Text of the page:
Mumbai: On 2 December, the Reserve Bank of India (RBI) asked HDFC Bank, the largest private sector lender in the country, to halt all launches of its digital business generating activities under its programme Digital 2.0 and also asked the bank to stop issuing credit cards to new customers.
At 14.97 million, HDFC Bank is the market leader in terms of number of credit cards issued.
The decision of the banking regulator comes after several incidents of outages in internet banking, mobile banking and payment systems over the past two years, including recent outages in the bank’s internet banking and payment system on 21 November 2020 due to a power failure in the primary data centre.
“The above measures shall be considered for lifting upon satisfactory compliance with the major critical observations as identified by the RBI,” HDFC Bank said in a statement filed with the exchanges Thursday morning.
A year ago, on 5 December 2019, following customer complaints of outage, RBI deputy governor M.K. Jain had said that a team from the central bank had gone to HDFC Bank to identify the reasons behind the crash in the bank’s online facilities.
Why the frequent outages
Most of such incidents of outage occurred during the first few days of the month. Volumes of transactions are typically higher during these days — salaries are credited, digital cash transfers are made, equated monthly instalments are debited and so on. According to bank insiders, the existing IT infrastructure was unable to cope up with the ever-increasing volumes.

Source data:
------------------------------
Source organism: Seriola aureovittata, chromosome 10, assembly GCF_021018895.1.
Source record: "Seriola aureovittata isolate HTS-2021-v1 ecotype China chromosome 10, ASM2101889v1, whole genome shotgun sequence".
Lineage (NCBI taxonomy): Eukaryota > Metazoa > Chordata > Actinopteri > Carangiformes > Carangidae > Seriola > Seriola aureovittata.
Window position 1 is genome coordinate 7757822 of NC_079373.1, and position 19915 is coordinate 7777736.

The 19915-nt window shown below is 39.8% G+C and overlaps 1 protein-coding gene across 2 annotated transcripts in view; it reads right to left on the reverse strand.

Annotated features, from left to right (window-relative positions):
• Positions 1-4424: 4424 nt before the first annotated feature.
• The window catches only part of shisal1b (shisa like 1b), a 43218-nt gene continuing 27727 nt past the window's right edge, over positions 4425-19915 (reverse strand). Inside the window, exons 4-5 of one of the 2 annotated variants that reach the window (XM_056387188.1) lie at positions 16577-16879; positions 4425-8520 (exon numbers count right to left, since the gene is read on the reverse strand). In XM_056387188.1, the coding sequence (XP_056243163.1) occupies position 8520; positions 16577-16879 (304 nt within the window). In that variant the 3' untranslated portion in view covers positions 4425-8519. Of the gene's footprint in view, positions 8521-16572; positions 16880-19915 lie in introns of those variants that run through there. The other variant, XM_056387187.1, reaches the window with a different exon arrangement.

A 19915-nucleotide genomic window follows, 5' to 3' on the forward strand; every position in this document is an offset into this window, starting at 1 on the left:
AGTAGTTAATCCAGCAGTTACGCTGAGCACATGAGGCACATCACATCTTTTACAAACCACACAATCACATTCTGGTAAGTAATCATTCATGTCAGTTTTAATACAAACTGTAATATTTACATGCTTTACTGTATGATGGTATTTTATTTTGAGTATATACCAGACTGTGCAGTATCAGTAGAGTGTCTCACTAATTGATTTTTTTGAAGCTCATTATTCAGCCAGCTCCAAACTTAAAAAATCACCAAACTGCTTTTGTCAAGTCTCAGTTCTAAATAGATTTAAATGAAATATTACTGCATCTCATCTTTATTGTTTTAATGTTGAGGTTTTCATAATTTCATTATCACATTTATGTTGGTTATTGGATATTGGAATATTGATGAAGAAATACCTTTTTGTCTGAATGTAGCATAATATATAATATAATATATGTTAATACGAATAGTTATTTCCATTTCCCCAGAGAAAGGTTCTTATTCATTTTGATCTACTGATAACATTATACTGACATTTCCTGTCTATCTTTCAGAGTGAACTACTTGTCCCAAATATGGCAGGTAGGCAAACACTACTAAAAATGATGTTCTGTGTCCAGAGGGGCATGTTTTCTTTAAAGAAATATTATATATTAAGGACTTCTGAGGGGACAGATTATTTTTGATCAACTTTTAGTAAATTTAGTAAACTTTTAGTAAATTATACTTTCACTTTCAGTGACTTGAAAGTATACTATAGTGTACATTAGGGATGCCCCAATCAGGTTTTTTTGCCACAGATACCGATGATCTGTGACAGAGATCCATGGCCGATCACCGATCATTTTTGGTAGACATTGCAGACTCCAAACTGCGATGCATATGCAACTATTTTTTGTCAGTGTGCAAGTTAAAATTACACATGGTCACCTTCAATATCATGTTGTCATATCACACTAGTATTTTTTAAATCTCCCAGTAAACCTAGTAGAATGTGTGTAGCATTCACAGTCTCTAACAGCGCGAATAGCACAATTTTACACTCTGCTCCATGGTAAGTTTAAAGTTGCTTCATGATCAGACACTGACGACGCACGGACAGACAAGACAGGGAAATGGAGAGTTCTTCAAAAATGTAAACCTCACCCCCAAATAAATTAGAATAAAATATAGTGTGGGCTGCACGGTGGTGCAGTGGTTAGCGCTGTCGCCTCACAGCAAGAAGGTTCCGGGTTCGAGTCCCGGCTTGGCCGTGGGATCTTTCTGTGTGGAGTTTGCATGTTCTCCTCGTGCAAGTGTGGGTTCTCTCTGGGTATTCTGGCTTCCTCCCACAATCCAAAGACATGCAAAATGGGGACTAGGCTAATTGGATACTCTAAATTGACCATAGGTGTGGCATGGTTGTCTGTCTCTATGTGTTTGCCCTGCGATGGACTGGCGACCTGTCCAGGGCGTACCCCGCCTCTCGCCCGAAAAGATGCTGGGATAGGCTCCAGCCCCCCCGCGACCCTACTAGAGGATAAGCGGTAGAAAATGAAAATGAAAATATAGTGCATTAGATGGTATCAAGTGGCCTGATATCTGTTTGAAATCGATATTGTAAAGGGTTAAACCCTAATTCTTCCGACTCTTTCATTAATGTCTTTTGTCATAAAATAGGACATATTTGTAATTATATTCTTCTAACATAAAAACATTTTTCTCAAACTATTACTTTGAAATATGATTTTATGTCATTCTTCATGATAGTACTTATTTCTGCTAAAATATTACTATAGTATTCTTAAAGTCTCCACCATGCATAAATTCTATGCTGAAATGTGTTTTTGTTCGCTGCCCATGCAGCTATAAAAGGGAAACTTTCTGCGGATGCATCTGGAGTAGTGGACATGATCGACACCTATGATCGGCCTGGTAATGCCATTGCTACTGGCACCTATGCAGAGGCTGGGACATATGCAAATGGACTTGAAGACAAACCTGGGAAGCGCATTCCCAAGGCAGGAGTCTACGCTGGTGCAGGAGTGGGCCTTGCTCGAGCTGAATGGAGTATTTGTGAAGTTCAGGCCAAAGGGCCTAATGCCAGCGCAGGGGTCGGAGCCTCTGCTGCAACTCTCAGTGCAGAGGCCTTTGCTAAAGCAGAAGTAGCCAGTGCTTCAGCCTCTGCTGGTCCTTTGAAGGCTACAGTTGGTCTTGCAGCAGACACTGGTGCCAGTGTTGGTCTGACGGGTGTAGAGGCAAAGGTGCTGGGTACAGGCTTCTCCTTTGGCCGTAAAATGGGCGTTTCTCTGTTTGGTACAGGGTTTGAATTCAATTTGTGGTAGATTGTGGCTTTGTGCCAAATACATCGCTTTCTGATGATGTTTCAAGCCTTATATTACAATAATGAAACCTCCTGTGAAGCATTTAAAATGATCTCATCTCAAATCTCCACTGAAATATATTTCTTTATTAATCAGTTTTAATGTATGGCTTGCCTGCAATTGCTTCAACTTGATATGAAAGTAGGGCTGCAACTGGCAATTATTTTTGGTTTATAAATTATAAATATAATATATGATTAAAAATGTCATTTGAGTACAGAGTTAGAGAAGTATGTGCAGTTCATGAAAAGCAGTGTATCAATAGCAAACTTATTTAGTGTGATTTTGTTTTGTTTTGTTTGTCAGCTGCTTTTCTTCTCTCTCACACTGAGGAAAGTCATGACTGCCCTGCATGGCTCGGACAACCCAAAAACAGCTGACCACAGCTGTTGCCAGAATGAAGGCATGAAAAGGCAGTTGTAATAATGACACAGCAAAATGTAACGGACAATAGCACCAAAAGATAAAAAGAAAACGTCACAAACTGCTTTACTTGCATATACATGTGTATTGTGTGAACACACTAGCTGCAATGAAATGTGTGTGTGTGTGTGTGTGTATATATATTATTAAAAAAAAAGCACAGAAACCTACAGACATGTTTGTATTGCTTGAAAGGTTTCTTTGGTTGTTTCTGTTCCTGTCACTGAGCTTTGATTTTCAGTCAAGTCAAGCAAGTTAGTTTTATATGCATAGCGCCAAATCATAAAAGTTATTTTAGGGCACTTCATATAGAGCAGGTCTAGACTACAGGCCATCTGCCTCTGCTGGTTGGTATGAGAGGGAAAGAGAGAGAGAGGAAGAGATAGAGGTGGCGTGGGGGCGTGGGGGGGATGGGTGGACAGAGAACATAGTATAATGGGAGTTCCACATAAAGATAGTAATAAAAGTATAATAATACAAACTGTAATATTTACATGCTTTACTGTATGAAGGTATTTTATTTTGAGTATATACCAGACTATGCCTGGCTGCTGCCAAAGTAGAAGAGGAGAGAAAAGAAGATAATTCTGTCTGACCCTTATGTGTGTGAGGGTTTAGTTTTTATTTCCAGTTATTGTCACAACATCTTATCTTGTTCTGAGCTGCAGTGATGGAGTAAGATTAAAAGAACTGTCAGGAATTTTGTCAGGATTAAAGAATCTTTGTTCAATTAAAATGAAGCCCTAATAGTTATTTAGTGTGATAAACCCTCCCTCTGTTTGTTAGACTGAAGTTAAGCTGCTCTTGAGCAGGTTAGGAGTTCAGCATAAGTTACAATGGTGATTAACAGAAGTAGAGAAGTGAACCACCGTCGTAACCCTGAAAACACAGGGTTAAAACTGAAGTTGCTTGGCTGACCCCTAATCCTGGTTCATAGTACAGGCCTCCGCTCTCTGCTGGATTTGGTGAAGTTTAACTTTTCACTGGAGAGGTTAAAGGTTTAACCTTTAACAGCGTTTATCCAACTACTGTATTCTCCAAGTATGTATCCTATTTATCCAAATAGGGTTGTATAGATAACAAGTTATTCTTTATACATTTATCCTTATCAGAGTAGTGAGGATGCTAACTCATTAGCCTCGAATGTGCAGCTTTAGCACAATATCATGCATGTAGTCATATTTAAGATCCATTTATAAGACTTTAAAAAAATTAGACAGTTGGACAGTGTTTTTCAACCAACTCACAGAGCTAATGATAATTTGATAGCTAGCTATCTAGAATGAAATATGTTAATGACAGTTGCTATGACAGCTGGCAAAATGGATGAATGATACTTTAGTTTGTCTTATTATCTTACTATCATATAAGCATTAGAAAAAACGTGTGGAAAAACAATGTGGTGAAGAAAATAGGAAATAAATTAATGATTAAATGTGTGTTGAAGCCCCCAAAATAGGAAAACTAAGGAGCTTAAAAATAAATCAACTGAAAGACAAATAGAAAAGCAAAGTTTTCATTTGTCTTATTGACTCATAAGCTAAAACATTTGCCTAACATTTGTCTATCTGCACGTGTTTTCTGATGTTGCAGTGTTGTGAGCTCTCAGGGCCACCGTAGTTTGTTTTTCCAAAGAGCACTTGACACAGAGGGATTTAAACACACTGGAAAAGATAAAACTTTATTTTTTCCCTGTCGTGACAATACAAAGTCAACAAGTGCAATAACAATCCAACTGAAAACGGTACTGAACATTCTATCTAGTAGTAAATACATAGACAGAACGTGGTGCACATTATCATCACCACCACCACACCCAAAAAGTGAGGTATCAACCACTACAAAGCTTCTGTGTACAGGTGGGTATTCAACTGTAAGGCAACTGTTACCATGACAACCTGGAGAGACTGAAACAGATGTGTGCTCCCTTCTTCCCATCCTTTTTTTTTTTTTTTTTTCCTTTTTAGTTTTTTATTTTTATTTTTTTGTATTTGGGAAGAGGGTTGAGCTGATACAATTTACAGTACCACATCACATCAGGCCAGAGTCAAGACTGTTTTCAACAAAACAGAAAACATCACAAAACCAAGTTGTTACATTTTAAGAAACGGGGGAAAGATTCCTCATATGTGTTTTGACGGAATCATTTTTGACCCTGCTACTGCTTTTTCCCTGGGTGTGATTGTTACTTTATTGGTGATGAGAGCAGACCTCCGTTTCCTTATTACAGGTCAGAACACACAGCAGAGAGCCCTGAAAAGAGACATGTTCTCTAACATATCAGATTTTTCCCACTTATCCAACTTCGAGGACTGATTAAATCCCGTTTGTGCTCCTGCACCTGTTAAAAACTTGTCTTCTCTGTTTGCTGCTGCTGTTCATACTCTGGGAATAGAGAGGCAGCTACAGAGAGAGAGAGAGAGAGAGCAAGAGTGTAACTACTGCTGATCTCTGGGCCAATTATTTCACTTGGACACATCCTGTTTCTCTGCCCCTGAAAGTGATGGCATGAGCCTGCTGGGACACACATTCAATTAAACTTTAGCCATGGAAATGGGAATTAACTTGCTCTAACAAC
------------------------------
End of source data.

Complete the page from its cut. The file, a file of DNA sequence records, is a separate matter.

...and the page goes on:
HDFC Bank is one of the few banks which has consistently grown over the last decade. The economic slowdown and the bad loan problem which impacted business growth of most other banks did not have any significant impact on the bank’s business expansion.
“A pipe was designed to handle a particular volume. But the volumes have gone up substantially while the capacity of the pipe has remained the same. It is not easy to replace the entire pipe,” said a HDFC Bank insider while explaining the reason behind the frequent outages and the bank’s inability to address the issue quickly.
In 2018, the bank launched an upgraded mobile banking application. The outage issue started to occur in 2019 when many customers were not able to log in, and later the internet banking platform was also impacted.
High digital banking volume
Most HDFC Bank customers prefer to bank digitally. Digital transactions were 95.1 per cent of the total retail transactions as of March 2020, up from 85.1 per cent from March 2018. The bank has over 5.6 crore customers. The only other bank which is bigger than HDFC Bank is the State Bank of India (SBI), but the number of customers who prefer digital banking in HDFC Bank is much higher than any other bank.
HDFC Bank launched its new public website in 2019 and clocked in an average 55 million visitors per month. The number of customer queries handled by its AI assistant EVA (extended visual assistant) grew to 23 lakh per month, according to the bank’s annual report of 2019.
Then, the bank drew up a plan for Digital 2.0 — the next phase of its digital journey, which the RBI has now asked the lender to suspend.
Largest credit card customer base
On credit cards, HDFC Bank is by far the market leader, leading the second largest player — SBI Cards — by four million. The credit card business of the bank saw steady growth, and the lender had set a target of 25 million customers.
HDFC Bank said they have been taking conscious, concrete steps to remedy the recent outages on its digital banking channels and has assured customers that RBI’s actions will have no impact on its existing credit cards, digital banking channels and operations.
“The Bank believes that these measures will not materially impact its overall business,” said the statement filed with the exchanges.
“The Bank over the last two years has taken several measures to fortify its IT systems and will continue to work swiftly to close out the balance and would continue to engage with the Regulator in this regard,” it added.
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